January 14, 1961

A report appeared in Chicago newspapers that White Sox owner Bill Veeck had purchased the Raiders for $175,000 and planned to move them to Comiskey Park. All parties hastened to refute the story.

Veeck said the tale was “absolutely not true. I have not talked with officials of the Oakland team or any other professional football club and I don’t contemplate doing so. We would like to have a tenant for Comiskey Park in the offseason, but I wouldn’t go so far as buying Oakland to get one.”

Wayne Valley said, “We don’t know anything about that. It’s the first I’ve heard of it and it’s completely untrue. It’s a shot in the dark. If there were anything to it, I would be the first one to know.”

Chet Soda said the report was a “complete surprise to him,” though co-owner Roger Lapham said that Soda had responded positively to the rumor when he first heard it and Lapham added for himself, “You can quote me: the Raiders are for sale at the proper price.”

All this served to highlight news of continued dissension amongst the owners. Lapham said, “We’ll either resolve our problems among ourselves or sell the club before the end of the month.”

Newly installed team president Ed McGah acknowledged there were disagreements but thought they “should see it through at least the second year, as we agreed.” He admitted some of the owners wanted to sell out and that other owners had offered to buy them out, but in any event the team would stay in Oakland. “Bob Osborne, for one, is too civic-minded to let (a move) happen and our pre-incorporation articles state that no one can sell any part of his stock without the unanimous approval of the other owners.”

Hayward Daily Review
Oakland Tribune
San Francisco Chronicle

January 12, 1961

San Francisco Chronicle scribe Darrell Wilson wrote about the Raiders’ poor luck signing draft choices. Except for a couple of late round picks, the team had announced no other agreements. Of the first six choices, five had signed elsewhere: Joe Rutgens with the Redskins, Myron Pottios with the Steelers, Elbert Kimbrough with the Rams, Dick Norman with the Bears, and Bobby Crespino to the Browns. Only their second-round pick, George Fleming, had yet to sign and the Raiders were still hoping to nab him.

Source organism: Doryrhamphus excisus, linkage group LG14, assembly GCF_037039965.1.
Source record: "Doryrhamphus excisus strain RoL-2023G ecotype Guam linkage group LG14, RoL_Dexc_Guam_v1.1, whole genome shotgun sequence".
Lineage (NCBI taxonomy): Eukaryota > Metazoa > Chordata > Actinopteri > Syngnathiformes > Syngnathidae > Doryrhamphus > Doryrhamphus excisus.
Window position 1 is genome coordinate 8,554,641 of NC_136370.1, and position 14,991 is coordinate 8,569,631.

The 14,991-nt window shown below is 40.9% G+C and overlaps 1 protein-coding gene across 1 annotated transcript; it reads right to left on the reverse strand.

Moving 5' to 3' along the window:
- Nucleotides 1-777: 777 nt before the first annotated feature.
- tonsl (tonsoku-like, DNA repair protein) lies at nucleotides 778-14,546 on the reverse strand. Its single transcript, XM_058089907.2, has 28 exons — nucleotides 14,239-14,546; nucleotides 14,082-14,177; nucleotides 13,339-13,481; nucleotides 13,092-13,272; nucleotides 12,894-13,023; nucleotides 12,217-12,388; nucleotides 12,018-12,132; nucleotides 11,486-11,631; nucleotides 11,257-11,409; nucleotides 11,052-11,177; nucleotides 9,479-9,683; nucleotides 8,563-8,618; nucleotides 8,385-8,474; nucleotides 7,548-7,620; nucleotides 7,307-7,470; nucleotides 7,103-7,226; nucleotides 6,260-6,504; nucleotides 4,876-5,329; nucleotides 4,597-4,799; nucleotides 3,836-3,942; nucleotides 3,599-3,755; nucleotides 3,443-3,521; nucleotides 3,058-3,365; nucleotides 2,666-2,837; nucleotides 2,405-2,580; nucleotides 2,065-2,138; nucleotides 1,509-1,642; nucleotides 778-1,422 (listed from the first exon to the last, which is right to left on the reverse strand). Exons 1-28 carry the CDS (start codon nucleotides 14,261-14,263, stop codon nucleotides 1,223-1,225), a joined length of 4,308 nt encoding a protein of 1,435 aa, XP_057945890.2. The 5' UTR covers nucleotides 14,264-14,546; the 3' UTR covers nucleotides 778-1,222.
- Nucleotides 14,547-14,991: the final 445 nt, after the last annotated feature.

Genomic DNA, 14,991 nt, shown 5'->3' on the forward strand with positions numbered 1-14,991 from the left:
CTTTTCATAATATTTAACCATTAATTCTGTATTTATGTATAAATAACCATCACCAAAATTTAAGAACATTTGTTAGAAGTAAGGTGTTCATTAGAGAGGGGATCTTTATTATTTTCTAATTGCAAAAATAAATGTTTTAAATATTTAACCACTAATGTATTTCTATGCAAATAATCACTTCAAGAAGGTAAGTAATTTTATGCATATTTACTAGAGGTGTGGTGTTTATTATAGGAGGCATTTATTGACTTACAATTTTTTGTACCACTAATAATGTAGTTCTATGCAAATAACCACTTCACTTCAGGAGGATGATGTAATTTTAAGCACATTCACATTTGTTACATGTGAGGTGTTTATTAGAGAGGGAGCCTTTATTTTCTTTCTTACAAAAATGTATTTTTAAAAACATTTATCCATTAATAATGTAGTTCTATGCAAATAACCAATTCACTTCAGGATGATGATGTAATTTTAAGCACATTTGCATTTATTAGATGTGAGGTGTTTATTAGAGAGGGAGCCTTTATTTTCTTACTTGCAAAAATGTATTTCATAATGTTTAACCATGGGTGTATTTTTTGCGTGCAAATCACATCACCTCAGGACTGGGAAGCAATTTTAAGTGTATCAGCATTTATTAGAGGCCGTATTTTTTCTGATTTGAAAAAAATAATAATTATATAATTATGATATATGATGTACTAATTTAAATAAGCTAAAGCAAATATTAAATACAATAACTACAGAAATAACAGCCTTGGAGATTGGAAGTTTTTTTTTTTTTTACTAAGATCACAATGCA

Player personnel director Wes Fry hastened to say the team had “signed about seven players. We’ll make the announcement soon. I think we’ll do a lot better from here on in. Things are looking up. As a whole, the AFL is doing a pretty good job. Of the league’s first 100 draft choices, we definitely have signed 29 and have lost 24 to the NFL and 3 to Canada. Of the first 50, we’ve signed 15 and have lost 15 to the NFL.”

Head coach Eddie Erdelatz, upon hearing that his team had signed seven players, asked, “Have we? Are they drafted players?” He said he wasn’t complaining, but said, “Any coach would be unhappy to lose five of the first six draft choices. We’ll be very happy to sign anybody. However, it’s really not my place to talk about these things. Ask the club officials.”

San Francisco Chronicle

January 6, 1961

The Raiders got more disappointing news when they learned that Iowa State fullback Tom Watkins had turned down their contract offer and said he was likely to sign with the Browns after the end of the school year. The team had picked Watkins with the eighth-round choice they received from the Broncos in exchange for Buddy Alliston, but the Browns had picked him in the 15th and he wanted to go with the more established league.

Hayward Daily Review
San Francisco Chronicle

January 5, 1961

The Raiders lost two more draft choices to the NFL today, both from the University of Mississippi and both to the Cleveland Browns. One of them, end Johnny Brewer, had been a Minneapolis redshirt pick last year whose signing rights traveled to the Raiders. He had been picked by the Browns, too, in the fourth round. The other, end Bobby Crespino, was the Raiders’ sixth-round choice, but had been chosen in the first round by the Browns with the tenth overall pick.

Oakland Tribune

January 4, 1961

According to Scotty Stirling in the Oakland Tribune, the anticipated shakeup among the Oakland Raider ownership had begun, with Ed McGah, Robert Osborne, and Wayne Valley assuming more dominant roles. As an interim measure, McGah was named president with Bud Hastings taking the post of acting general manager.

Valley said, “We met for three hours and named McGah president and appointed Bud acting general manager. That was the heart of the meeting. We haven’t had time to think about filling the general manager’s job on a permanent basis because right now we are more concerned with signing some of our top draftees.” The team hadn’t ruled out removing the “acting” from Hastings’ job title at some point.

Hayward Daily Review
Oakland Tribune
San Francisco Chronicle

January 3, 1961

Freed from the constraints of the team presidency, Chet Soda waxed at some length on what he thought the team needed going forward. The Raiders need a “one hundred percent austerity program for the next two years,” he said. “They need a tight, money-conscious operation to survive. People keep comparing our club to rich, well-established National League clubs that have the reputation of going first class, but this isn’t an organization that has been operating in the black for years, so the situation is different. Some NFL clubs spend as much as $150,000 on scouting future prospects, but they are spending tax money so they aren’t hurting. With the Raiders, everything is an expenditure because new clubs just don’t make money right off the bat. If you cut a corner here, another there, it adds up, and when it starts adding up, it cuts down on red ink.”